A profusion of diverse threads are wondrously woven into cultural tapestries. When we say, local is lekker, we’re transported back to nostalgic foods that remind us of our childhood. For me, hot African summers with Sunday’s braaivleis smoke come to mind. We also understand that ‘dipping an Ouma’ is figurative, a habitual pleasure of early morning coffee-soaked rusks. And, that no fete is replete without curry & rice topped with spoonfuls of Mrs Ball’s chutney. This distinctive combination of savoury and sweet is as much a part of our local cuisine as milk tart.
As a nation of flavour seeking eaters, South Africa embraces a melting pot of exciting cuisines. It’s no surprise then that Indian food is so popular. With its bold use of spices and heat levels ranging from mild to hell hot, it’s hard to beat a good curry. Influenced primarily by regionality, Indian food explores a broad spectrum of flavours.
Today I’m partnering with South African food brand, Peppadew, who recently introduced a range of #AwesomeAtchars to the local market. I’m always excited to experiment with new ingredients, so when Peppadew invited me to develop a recipe using their exclusive atchars, I gladly jumped on board. For this succulent lamb curry, I’m using their Mango atchar to boost the flavours.
A word on atchars – Recent health food studies show that naturally fermented foods aid digestion and promote good-gut health. All the more reason then to include this age old form of preserved foods in our everyday diets. Traditionally made with either fruit or a medley of vegetables, atchar is rich in lactic acid. With four Peppadew Atchar variants to choose from including a Mango option, we’re headed for a mouthwatering sweet and savoury combination. Here’s how we’re going to do it.
The secret to a good curry is making the curry paste from scratch. Using a combination of Mild and Hot Peppadew Mango Atchar, toasted spices, caramelised onions, ginger, garlic and fresh mangoes cheeks, this is a paste to bottle! Being a firm believer in the art of slow cooking, we’re going to allow the oven to do the work. Hours of gentle heat renders a spoonable meat. Indian food lends itself to extravagant feasting with a host of tasty morsels to serve alongside. I’m serving mine with warm puffy naan breads and a refreshing carrot and masala cashew nut salad. It’s a lively contrast to the rich lamb and testament to the success of incorporating new ingredients into spectacularly good food.
Lamb curry with mango atchar
Dry spices (enough for 1 quantity curry)
- 1 teaspoon cumin seeds
- 1 teaspoon coriander seeds
- 1/2 teaspoon fennel seeds
- 2 teaspoons garam masala
- 1 teaspoon turmeric
- 1/4 – 1/2 teaspoon dried red chilli flakes (depending on heat preference)
- 1 tablespoon vegetable oil
- 1 large brown onion, diced
- 2 garlic cloves, diced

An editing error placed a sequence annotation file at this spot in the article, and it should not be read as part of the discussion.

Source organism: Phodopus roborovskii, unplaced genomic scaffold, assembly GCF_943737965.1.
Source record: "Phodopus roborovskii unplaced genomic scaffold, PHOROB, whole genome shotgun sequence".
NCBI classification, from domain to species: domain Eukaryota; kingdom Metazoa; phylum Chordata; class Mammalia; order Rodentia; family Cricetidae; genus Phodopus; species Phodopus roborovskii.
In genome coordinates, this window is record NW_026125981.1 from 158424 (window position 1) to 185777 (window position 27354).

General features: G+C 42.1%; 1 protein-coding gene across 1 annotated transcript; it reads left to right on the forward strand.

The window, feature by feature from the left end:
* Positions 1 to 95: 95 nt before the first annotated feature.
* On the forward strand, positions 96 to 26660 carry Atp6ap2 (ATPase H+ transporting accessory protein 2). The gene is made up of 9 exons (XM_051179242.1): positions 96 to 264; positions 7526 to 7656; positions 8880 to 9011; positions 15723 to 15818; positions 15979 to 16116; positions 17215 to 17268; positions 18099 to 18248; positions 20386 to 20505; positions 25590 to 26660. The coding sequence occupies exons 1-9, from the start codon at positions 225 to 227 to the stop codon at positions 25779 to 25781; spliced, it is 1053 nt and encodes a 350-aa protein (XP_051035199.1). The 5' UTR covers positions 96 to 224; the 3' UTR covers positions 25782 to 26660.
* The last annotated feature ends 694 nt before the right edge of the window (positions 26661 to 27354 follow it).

- 1 tablespoon ginger, grated
- 1 quantity dry spice
- 2 tablespoons Peppadew Mild Mango Atchar with Piquanté Peppers
- 2 tablespoons Peppadew Hot Mango Atchar with Piquanté Peppers
- flesh of 1 medium-sized mango (about 1 1/4 cup), fresh or frozen
- 1 teaspoon sugar
- 3-4 tablespoons water
- 1 tablespoon vegetable oil
- 1.2 kg free-range lamb cubes
- 1 brown onion, diced
- 2 tablespoons tomato paste
- 400g tin whole plum tomatoes, mulched
- 1 cinnamon stick, broken
- 400ml coconut milk
- 1 cup weak beef stock
- 200ml water
- 1 tablespoon fruit chutney
- salt and pepper, to taste
- To make the dry spice, toast the cumin, coriander and fennel in a pan on medium heat until fragrant. Add the garam masala, turmeric and chilli flakes, giving it a quick stir through before setting aside to cool.
- For the paste, heat 1 tablespoon oil in a pan and sauté the onion until softened. Stir the garlic and ginger in cook for a further 2 minutes.
- Add the dry spices, both Peppadew Mango Atchars with Piquanté Peppers and the fresh mango pieces to the onions. Now add the sugar and water and simmer for several minutes. Transfer the paste to a blender and blitz until smooth.
- Heat the remaining oil in a heavy based oven-proof saucepan. Season the lamb with salt and pepper. Brown the meat in batches, remove from the pan and set aside.
- Sauté the the onion in the remaining pan oils. Add the lamb back to the pan and combine with the caramelised onions. Add the whole quantity curry paste and the remaining ingredients, except the chutney. Cover with a lid and cook in a 180º C preheated oven for about 3 hours until the meat is tender and the sauce thickened.
- Adjust seasoning if necessary and stir through the chutney. Serve with carrot and cashew nut salad, steamed rice, naan bread and cucumber raita.
This post was sponsored by Peppadew. Recipes and opinions are my authentically that of Bibbyskitchen
Another favourite South African curry – This Cape Malay chicken curry with roast bananas